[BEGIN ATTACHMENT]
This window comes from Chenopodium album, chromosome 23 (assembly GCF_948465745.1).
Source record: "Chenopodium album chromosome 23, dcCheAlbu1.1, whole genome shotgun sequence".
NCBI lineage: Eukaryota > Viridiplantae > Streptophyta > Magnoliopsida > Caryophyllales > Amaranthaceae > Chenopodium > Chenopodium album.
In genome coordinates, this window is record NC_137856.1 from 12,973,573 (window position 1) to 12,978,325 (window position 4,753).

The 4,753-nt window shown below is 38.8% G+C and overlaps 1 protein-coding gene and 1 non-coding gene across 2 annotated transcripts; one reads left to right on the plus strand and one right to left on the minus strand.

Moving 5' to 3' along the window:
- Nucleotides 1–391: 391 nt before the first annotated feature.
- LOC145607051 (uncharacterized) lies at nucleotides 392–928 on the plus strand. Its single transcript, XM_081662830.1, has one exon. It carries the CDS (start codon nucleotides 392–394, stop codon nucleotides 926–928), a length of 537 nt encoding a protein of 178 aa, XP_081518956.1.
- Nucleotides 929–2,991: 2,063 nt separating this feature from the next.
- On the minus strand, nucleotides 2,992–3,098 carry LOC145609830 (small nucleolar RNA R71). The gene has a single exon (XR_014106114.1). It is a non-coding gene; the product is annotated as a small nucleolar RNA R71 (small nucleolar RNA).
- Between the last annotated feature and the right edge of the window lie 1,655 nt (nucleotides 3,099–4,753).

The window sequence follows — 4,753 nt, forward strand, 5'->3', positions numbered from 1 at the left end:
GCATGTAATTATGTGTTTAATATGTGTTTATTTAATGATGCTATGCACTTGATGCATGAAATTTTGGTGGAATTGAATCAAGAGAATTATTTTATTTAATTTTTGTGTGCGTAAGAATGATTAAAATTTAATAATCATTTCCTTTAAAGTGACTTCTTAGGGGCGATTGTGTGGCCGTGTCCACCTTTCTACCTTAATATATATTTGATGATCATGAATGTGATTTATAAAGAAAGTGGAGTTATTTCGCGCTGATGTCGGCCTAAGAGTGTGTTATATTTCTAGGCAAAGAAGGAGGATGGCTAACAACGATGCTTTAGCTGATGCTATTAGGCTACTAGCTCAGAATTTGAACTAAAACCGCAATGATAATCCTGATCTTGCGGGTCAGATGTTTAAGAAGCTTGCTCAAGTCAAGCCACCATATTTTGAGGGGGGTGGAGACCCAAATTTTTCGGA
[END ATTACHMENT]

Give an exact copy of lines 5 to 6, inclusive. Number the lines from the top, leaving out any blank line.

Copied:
The 4,753-nt window shown below is 38.8% G+C and overlaps 1 protein-coding gene and 1 non-coding gene across 2 annotated transcripts; one reads left to right on the plus strand and one right to left on the minus strand.

Moving 5' to 3' along the window: